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DNA and the Fifth Amendment

Erin Murphy

New York University School of Law

April 26, 2011

NYU School of Law, Public Law Research Paper No. 11-28

Challenges to the collection and databasing of DNA samples almost always proceed under the Fourth Amendment. The Fifth Amendment is rarely considered a viable legal claim, largely due to the longstanding distinction between testimonial evidence, which receives Fifth Amendment protection, and non-testimonial evidence, which does not. In this short essay, written as a chapter in a book celebrating the life and work of Professor William J. Stuntz, I draw upon United States v. Hubbell as a means of arguing that the Fifth Amendment might in fact cover certain kinds of DNA investigative activity. Specifically, I analogize a requirement to produce documents otherwise unknown to investigators, which the Court found to constitute self-incrimination, to a requirement that defendants provide a DNA sample not to match a specific crime scene, but so that investigators can compile DNA databases to troll for matches. In both cases, the concern is that investigators compel information from a suspect in order to create rather than confirm suspicion, and thus the Fifth Amendment ought to apply.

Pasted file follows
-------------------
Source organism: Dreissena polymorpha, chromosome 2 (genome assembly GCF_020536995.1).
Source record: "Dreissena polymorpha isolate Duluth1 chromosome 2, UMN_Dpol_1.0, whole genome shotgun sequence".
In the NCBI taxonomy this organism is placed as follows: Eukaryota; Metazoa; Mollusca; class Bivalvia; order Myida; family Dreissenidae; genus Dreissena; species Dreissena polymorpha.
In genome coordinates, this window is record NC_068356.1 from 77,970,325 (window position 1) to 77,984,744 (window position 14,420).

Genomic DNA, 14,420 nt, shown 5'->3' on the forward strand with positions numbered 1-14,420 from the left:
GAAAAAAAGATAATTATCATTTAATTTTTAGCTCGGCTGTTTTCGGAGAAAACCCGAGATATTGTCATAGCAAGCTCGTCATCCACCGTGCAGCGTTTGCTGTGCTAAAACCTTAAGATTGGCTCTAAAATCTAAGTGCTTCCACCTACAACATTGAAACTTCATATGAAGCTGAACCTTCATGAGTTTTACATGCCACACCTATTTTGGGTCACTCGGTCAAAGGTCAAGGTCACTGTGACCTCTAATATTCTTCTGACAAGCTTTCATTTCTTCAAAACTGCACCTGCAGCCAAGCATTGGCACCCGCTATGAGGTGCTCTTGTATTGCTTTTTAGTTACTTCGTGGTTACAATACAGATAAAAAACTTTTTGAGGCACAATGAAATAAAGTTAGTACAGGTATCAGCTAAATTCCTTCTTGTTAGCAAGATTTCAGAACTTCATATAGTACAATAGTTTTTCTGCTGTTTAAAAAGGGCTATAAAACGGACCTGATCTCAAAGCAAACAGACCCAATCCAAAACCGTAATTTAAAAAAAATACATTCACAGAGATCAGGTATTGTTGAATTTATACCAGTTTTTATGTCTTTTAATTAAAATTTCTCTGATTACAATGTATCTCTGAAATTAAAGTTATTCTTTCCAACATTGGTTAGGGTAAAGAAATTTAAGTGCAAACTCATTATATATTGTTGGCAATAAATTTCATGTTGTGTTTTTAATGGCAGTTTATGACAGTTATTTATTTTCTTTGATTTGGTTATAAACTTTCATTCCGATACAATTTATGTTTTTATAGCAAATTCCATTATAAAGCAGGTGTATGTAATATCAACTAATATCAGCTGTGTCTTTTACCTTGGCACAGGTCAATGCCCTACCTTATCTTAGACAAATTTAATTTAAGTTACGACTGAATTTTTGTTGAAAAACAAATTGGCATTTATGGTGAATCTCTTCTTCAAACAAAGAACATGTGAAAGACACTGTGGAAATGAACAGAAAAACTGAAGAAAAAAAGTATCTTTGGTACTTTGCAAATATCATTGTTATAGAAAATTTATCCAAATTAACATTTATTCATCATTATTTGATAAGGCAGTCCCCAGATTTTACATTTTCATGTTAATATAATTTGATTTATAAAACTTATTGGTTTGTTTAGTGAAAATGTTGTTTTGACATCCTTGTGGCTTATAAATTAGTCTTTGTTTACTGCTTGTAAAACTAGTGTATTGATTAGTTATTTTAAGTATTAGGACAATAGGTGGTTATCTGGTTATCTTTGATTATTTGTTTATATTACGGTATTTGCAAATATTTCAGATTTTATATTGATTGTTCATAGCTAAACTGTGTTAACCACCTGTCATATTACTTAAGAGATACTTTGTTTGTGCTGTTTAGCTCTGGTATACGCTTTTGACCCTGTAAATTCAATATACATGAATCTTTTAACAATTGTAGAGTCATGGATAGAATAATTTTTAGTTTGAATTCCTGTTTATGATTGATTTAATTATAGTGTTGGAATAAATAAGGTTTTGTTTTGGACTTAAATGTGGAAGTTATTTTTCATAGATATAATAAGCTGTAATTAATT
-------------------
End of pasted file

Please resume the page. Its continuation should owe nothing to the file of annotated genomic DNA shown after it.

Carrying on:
Number of Pages in PDF File: 14

Keywords: DNA, Fifth Amendment, Testimonial, Communicative, Self-Incrimination, Forensic

JEL Classification: K14

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Date posted: April 26, 2011 ; Last revised: May 12, 2011

Suggested Citation

Murphy, Erin, DNA and the Fifth Amendment (April 26, 2011). NYU School of Law, Public Law Research Paper No. 11-28. Available at SSRN: https://ssrn.com/abstract=1823722 or http://dx.doi.org/10.2139/ssrn.1823722

Contact Information

Erin Elizabeth Murphy (Contact Author)
New York University School of Law ( email )
40 Washington Square South
New York, NY 10012
United States
212-998-6672 (Phone)

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